Six hundred years ago, in 1420,  construction began on one of the world’s architectural marvels: the long-unfinished dome of Florence’s Cathedral of Santa Maria del Fiore. Winning the commission for this task proved almost as challenging as the work itself for Filippo Brunelleschi, a goldsmith, engineer and architect.

Brunelleschi argued so fervently and relentlessly for the job that at one point the “Greal Council,” which consisted of guild leaders, appointed trustees and consultants, had the volatile “ass and babbler,” as one called him, forcibly thrown into the street as if he were a lunatic. He complained that he was afraid to walk through Florence for fear of hearing people say, “Look! There goes the madman.”

When the project trustees demanded that Brunelleschi reveal the technical details of his plans, he responded with an egg. Whoever could make it stand on end, he contended, should win the contract to build the dome. When all his rivals failed, Brunelleschi took the egg, cracked its bottom on a table and made it stand upright.

His competitors argued that they could have done the same thing because it was so obvious. That, Brunelleschi countered, was why he refused to show them his blueprints before the assignment was his. “By a vote taken with beans,” as the art historian Vasari described it, the trustees named Brunelleschi the Duomo’s capomaestro, or principal master builder.

In essence, Brunelleschi’s design consisted of two concentric domes, an inner one concealed inside an outer one. Tension rings of stone, iron and wood, similar to hoops on a barrel,  wrapped the walls and prevented cracking or collapsing.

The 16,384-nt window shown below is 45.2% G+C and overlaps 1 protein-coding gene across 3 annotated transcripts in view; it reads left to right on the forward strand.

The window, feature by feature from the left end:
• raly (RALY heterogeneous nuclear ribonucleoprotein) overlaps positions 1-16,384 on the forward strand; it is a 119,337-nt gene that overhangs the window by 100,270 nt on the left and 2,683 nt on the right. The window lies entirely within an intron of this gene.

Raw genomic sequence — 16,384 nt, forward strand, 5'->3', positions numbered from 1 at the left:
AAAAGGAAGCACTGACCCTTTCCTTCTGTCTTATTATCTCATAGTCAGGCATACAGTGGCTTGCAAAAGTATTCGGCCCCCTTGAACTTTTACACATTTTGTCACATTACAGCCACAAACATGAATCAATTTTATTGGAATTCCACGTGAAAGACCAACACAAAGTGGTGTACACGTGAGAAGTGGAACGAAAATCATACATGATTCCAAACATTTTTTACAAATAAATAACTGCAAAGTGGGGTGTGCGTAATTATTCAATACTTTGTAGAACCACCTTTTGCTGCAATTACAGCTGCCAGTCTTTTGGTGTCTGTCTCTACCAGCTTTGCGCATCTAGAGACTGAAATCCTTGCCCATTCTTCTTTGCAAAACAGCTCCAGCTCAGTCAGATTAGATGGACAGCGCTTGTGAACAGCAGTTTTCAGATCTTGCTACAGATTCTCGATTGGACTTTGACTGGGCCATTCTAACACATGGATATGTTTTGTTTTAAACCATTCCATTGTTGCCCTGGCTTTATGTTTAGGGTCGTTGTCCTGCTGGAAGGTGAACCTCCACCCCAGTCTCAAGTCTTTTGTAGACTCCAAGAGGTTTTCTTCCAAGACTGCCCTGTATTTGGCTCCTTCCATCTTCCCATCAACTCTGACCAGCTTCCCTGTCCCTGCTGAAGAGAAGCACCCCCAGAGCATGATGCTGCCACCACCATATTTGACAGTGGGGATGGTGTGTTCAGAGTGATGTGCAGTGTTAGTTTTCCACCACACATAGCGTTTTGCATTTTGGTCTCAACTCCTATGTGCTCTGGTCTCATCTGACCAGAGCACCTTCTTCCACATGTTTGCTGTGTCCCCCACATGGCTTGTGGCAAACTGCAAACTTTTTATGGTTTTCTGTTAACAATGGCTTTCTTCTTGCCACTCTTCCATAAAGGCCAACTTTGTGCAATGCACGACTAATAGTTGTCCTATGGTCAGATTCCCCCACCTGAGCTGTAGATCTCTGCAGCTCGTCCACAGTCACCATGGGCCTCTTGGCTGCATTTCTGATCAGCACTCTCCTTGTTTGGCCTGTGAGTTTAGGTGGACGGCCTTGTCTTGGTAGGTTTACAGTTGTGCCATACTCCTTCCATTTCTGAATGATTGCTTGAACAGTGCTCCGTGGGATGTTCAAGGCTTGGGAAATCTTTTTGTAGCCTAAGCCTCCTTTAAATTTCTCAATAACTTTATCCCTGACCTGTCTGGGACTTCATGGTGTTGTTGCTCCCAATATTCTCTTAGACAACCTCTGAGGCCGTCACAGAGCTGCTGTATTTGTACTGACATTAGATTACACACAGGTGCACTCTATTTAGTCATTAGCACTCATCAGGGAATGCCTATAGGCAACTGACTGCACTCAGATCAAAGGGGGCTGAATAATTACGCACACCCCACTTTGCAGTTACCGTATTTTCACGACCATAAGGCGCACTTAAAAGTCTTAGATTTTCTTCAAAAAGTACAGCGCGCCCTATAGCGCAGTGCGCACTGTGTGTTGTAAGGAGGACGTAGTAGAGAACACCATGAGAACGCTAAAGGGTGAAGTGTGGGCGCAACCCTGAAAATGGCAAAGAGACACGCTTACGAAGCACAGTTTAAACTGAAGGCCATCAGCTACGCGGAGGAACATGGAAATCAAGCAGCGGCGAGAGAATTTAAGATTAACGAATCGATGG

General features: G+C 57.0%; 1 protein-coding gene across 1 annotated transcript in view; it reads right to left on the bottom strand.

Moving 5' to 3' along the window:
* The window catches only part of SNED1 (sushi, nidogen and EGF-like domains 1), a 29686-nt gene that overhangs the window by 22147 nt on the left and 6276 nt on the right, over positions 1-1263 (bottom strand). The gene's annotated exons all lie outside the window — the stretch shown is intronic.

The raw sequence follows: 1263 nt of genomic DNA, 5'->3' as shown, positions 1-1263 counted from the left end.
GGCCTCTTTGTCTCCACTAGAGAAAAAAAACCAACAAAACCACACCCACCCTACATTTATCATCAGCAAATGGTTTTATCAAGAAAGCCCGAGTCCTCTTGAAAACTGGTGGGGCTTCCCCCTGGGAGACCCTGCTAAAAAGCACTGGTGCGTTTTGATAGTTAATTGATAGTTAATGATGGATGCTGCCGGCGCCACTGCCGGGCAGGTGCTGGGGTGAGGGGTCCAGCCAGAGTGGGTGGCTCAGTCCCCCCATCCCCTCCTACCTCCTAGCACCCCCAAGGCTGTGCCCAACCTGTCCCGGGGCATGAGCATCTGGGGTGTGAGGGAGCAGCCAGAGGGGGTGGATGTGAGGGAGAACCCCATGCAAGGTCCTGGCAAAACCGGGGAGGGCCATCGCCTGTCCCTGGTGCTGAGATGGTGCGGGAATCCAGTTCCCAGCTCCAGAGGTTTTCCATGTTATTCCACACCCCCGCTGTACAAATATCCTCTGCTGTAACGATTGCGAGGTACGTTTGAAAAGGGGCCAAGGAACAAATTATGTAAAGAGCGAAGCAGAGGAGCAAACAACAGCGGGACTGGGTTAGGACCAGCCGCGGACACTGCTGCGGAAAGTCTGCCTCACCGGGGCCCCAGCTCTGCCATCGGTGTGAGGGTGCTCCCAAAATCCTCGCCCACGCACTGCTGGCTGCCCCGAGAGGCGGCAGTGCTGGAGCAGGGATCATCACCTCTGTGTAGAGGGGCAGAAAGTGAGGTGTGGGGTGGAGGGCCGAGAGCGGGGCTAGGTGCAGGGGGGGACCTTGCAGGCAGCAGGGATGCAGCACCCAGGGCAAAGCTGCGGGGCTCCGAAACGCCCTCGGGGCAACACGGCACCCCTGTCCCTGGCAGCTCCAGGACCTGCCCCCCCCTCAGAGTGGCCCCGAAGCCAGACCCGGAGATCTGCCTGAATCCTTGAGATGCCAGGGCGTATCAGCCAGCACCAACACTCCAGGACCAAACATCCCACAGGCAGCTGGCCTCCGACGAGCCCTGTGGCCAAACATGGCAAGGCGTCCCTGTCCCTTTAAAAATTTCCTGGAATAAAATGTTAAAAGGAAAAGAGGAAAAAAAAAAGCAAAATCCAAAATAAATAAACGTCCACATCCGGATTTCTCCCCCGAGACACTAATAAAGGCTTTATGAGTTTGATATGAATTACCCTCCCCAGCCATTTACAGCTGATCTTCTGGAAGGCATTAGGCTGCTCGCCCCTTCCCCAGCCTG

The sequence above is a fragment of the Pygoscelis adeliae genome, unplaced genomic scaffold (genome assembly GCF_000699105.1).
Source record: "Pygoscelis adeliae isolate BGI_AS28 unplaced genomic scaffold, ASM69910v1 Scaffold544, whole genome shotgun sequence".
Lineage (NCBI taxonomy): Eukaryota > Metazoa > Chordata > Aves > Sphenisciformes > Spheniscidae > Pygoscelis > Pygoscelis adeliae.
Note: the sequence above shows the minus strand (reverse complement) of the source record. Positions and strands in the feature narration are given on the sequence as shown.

Time and again, faced with other seemingly insurmountable challenges, Brunelleschi invented something entirely new: a hoist, a crane, even a way of installing stoves on the dome so his workers could eat well without wasting valuable time descending to the street. (He reportedly watered their wine to keep them sober.) The townspeople quoted a phrase from Dante’s Paradiso–de giro in giro,” circle by circle—as they beheld the dome’s soul-stirring ascent into the Tuscan sky.

The cathedral was finished and consecrated in 1436—140 years after construction began in 1296. After its completion the citizens  of Florence began introducing themselves with the proud words, “Io son fiorentino del Cupolone.” “I am a Florentine of the Big Dome.”

To appreciate just how big Brunelleschi’s dome is–142 feet in diameter, 300 feet high–climb the 463 steep steps between its two vaults to the narrow gallery above the cathedral. But avoid the dizzying mistake I made: Don’t look down.

Dianne Hales is the author of  LA PASSIONE: How Italy Seduced the World, LA BELLA LINGUA: My Love Affair with Italian, the World’s Most Enchanting Language and MONA LISA: A Life Discovered. For more information, visit diannehales.com.